I’m Feeling Lucky by Douglas Edwards

In 2000 only a handful of people saw the value of pure search clearly, and many of them already worked at Google. Quietly, steadily, and without even a hint to their colleagues down the hall, the engineers were building a plan to share their vision of a perfect hammer with a much wider audience.

Because they knew the world was full of nails. (p.140)

Iʼm Feeling Lucky
(The Confessions of Google Employee Number 59)
by Douglas Edwards
July 2011

In 1999 Douglas Edwards was a successful middle aged marketing and product development manager for the San Jose Mercury News. He was married with three children and a mortgage. This seemed to be the perfect time to leave the security of a well paid semi-prestigious position and go job hunting in the wildly uncertain jungle of dot com start ups. Most people in his position who followed that rainbow ended up with a ticket on the Titanic. Doug ended up on Apollo 11.

There are some moments when is seems that Doug just wrote this book to rant about some gal named Marissa; however, even those moments often come off entertaining due to the engaging style of writing. Everyone has a Marissa in their life and while she tends to drive us crazy, in this case the author can at least give us some appreciation for her strengths. It seems that everyone at Google has strengths. When a
company starts out with smart people and has a policy of not hiring anyone who isnʼt at least as smart as you are… well, things can escalate pretty quickly.

In addition to being quite entertaining Iʼm Feeling Lucky offers clear insights to what makes Google click. Itʼs called being Googley and it is a dynamic mixture of brilliance, very hard work, very hard play, vision, and a creed that basically consist of “Donʼt Be Evil.” It also consists of an aversion to the standard rules by which Corporate America tends to operate. Sergey Brin, one of the two company founders, once seriously suggested that they take al of their marketing budget and use it to inoculate Chechen refugees against cholera. Why not increase your customer base by saving lives? (Thatʼs a new one for corporate America.)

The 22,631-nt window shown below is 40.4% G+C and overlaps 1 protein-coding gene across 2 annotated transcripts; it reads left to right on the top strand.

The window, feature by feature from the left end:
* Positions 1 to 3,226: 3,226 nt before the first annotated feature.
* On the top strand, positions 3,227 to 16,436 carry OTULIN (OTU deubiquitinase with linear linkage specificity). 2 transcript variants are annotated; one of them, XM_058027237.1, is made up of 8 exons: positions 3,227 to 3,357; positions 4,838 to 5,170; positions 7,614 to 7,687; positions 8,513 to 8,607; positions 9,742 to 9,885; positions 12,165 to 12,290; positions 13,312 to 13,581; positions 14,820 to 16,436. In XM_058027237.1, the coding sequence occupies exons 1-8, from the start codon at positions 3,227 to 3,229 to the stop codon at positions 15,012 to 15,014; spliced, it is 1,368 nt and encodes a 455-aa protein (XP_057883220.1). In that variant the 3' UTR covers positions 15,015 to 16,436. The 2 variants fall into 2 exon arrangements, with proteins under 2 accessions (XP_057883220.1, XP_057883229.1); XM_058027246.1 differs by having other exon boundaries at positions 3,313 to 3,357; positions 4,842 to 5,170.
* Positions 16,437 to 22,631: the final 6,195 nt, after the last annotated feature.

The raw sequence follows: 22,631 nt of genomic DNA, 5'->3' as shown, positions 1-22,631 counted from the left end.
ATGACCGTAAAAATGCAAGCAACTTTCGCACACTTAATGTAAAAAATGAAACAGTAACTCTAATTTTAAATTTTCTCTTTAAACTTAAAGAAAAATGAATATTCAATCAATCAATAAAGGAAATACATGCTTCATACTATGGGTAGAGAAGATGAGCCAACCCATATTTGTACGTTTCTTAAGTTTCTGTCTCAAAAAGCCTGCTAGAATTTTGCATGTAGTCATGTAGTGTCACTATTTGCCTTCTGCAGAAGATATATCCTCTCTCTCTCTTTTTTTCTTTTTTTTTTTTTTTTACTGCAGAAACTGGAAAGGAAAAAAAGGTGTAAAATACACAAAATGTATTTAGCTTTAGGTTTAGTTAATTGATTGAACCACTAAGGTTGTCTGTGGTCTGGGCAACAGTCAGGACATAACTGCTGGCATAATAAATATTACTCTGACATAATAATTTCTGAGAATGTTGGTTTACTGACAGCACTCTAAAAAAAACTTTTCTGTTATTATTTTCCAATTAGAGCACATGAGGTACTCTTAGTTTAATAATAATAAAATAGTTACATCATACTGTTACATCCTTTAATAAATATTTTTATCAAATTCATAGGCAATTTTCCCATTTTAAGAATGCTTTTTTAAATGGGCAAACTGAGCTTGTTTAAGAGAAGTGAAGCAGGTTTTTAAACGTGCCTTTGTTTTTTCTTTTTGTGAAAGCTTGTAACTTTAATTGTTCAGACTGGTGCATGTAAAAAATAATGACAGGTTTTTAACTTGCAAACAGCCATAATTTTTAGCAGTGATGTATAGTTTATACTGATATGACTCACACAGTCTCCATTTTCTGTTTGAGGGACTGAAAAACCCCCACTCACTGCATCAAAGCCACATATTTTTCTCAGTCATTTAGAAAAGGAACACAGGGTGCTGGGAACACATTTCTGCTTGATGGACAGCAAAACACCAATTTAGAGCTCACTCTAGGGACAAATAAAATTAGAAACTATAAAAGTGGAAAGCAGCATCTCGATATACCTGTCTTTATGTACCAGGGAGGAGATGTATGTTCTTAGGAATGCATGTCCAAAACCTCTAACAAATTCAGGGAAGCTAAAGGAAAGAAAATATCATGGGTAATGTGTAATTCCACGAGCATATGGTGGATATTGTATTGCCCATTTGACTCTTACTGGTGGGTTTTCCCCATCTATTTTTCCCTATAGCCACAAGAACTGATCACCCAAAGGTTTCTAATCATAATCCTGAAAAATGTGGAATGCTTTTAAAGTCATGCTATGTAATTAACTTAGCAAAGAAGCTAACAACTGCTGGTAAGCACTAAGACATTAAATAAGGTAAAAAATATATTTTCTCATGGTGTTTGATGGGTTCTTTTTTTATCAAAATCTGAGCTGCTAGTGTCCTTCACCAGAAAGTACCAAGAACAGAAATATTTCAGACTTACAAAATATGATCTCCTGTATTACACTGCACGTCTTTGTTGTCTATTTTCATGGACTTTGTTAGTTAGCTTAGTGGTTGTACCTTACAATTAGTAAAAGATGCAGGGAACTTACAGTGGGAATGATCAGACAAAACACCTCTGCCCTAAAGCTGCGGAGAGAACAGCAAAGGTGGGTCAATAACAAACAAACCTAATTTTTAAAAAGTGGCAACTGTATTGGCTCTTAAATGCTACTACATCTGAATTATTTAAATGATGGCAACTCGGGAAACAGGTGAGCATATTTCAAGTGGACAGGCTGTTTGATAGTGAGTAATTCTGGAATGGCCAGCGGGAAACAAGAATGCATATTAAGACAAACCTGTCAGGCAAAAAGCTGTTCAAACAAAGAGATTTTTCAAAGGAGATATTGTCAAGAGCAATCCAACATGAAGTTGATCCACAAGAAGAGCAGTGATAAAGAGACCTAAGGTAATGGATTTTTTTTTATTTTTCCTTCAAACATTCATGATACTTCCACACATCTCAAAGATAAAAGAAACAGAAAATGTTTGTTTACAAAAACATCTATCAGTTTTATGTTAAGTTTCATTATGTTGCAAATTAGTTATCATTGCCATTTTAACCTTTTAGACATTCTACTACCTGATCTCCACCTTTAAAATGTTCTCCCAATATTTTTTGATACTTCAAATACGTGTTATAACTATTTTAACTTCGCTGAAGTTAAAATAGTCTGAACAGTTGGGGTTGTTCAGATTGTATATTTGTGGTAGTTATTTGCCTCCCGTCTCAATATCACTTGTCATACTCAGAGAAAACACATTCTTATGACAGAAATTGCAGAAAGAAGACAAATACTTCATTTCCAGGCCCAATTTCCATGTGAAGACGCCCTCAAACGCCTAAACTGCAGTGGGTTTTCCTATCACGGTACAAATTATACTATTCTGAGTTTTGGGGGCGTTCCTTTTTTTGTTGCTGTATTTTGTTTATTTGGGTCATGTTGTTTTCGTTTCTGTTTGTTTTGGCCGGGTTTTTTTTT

From the free candy and good home cooked meals, to the company wide ski trips, to a corporate mindset for frugality that innovated placing fifteen hundred servers in a rented space where most companies only placed fifty this book is a revealing insiderʼs view of one of the most fascinating corporations on the planet. Through out the book trends in corporate DNA emerge that makes it pretty clear that Googleʼs secret search algorithms are only one ingredient in the “secret sauce” of their astonishing success.

Doug Edwards writing style is lucid and generally does an excellent job of making sense out of what appeared on the surface to be a fairly incoherent slice of history. Who should read this book? Anyone who is interested in computers and the internet. Anyone who is interested in corporate structure or entrepreneurship. Anyone who is interested in marketing, or the lack thereof. And finally, anyone who is having trouble with any gal named Marissa.

Ronnie Meek is is a guy who likes to share good reads with other people and warn them about boring or bad stuff. His personal blog is It’s In There Somewhere where he is currently blogging through the New Testament.

This book was provided by the publisher as a review copy.